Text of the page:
Although the Court in Crawford did not provide a comprehensive definition of the term "testimonial," it made clear that the term applies to those modern prac tices most closely related to the historical use of ex parte examinations as evidence against the accused, including the use of a formal, recorded statement given in re sponse to a structured custodial interrogation. But as the Court made clear in Davis v. Washington, 547 U.S. 813 (2006), not all statements given in response to law- enforcement questioning are "testimonial." Statements given in response to questioning that, objectively consid ered, is primarily aimed at enabling police assistance to meet an ongoing emergency are not properly considered testimonial. Such questioning bears little resemblance to the historical abuses that animated the Confrontation Clause, and an individual who responds to such ques tions does not act as a "witness" against the accused.

In this case, the police officers who questioned Covington were responding to reports of an emergency. They arrived to discover a critically injured individual suffering from a recently inflicted gunshot wound, from which he would die a few hours later. Viewed objec tively, the brief questioning that followed was not de signed primarily to elicit testimonial evidence for use in a future prosecution. The few questions the officers asked-"what had happened, who had shot him, and where the shooting had occurred," Pet. App. 15A- sought exactly the information needed to permit the officers to assess the situation and the existence of a threat to the public safety. Covington's responses to those questions were not testimonial, and their admis sion in Covington's absence did not violate the Confron tation Clause.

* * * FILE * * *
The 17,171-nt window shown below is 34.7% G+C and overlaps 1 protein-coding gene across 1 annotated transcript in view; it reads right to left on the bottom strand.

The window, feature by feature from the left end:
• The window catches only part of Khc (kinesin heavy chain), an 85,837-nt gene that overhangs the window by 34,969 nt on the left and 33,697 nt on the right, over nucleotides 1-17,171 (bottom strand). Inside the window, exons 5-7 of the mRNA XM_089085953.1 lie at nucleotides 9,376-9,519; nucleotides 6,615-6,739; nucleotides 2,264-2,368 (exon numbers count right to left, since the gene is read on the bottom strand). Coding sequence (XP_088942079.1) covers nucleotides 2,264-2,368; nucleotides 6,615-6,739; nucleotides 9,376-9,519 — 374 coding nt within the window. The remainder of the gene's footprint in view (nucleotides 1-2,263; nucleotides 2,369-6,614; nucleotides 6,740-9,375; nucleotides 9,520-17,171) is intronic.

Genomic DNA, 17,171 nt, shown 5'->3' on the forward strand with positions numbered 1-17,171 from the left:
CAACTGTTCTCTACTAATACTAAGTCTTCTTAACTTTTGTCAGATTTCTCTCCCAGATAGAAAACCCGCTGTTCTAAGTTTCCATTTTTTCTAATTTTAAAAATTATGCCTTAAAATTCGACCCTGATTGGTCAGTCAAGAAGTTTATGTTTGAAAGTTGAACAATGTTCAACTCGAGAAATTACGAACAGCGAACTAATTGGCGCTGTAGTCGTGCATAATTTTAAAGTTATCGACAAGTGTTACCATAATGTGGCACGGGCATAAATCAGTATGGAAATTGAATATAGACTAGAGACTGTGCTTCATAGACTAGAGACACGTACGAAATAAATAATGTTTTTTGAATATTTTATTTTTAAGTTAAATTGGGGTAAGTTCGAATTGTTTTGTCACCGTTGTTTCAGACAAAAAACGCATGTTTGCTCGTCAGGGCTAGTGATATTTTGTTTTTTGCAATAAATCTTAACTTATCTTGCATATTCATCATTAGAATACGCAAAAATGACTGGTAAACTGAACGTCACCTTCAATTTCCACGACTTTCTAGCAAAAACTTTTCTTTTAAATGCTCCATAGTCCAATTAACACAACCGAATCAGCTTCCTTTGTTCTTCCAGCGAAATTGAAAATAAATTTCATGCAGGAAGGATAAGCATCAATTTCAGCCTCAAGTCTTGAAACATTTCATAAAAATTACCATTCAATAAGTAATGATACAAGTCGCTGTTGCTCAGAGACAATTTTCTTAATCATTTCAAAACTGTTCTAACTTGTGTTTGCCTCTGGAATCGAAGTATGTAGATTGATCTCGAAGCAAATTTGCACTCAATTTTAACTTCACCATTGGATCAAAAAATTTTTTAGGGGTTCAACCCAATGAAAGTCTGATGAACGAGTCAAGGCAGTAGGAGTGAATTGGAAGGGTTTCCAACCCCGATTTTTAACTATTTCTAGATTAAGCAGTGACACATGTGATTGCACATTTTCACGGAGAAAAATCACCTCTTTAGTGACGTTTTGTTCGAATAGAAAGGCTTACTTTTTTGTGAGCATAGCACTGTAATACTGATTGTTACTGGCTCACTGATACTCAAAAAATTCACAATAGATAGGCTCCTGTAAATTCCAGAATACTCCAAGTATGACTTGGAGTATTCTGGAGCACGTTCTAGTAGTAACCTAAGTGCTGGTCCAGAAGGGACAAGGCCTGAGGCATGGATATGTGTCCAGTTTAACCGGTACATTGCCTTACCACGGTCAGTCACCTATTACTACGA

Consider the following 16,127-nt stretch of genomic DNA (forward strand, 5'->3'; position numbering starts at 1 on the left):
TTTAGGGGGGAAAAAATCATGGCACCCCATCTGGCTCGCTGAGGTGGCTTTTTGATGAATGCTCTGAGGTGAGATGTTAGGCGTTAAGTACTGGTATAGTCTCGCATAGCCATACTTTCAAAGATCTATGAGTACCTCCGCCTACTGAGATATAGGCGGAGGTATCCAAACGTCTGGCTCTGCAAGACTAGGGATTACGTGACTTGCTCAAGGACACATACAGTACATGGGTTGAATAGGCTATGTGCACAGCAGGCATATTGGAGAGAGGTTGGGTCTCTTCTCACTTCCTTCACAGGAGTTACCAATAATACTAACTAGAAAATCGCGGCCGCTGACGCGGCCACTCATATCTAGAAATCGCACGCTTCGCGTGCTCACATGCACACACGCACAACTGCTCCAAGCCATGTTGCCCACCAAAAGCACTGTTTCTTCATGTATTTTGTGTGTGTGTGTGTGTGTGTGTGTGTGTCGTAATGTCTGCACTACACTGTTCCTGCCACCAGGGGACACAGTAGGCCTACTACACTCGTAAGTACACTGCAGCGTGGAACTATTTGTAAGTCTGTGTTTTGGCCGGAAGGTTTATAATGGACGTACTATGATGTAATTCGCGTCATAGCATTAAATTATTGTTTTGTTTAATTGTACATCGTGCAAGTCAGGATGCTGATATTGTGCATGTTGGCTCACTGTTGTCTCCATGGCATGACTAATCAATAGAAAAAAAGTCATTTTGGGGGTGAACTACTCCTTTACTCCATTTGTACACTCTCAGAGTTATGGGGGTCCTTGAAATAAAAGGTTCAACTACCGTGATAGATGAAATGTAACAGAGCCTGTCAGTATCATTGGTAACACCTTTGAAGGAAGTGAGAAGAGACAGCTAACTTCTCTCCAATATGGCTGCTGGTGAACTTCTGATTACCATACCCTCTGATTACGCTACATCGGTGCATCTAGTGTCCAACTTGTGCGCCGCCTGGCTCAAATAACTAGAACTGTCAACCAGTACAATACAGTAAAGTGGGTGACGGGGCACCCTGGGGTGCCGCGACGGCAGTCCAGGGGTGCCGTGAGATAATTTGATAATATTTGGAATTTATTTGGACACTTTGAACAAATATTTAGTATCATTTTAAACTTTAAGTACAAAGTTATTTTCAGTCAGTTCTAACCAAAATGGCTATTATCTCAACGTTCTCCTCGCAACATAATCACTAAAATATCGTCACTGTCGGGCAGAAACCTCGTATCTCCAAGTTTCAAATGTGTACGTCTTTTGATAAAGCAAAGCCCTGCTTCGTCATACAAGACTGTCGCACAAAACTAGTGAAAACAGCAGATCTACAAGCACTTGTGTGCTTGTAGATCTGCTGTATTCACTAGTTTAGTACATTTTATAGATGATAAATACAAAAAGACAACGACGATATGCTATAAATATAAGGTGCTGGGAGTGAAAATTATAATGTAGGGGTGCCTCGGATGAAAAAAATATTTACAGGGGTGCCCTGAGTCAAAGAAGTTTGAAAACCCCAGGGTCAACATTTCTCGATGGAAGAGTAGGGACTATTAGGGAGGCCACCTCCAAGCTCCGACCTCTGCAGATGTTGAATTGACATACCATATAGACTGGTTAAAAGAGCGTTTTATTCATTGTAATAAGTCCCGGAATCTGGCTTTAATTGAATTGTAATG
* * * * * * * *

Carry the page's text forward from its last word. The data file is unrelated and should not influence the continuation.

ARGUMENT

THE CONFRONTATION CLAUSE DOES NOT BAR ADMIS SION OF A SHOOTING VICTIM'S RESPONSES TO POLICE OFFICERS' INITIAL ON-THE-SCENE QUESTIONING

The Confrontation Clause of the Sixth Amendment provides that "[i]n all criminal prosecutions, the accused shall enjoy the right * * * to be confronted with the witnesses against him." U.S. Const. Amend. VI. In Crawford v. Washington, 541 U.S. 36 (2004), the Court held that the Confrontation Clause bars the introduction into evidence at a criminal trial of "testimonial state ments of a witness who did not appear at trial unless he was unavailable to testify, and the defendant had a prior opportunity for cross-examination." Id. at 51, 53-54.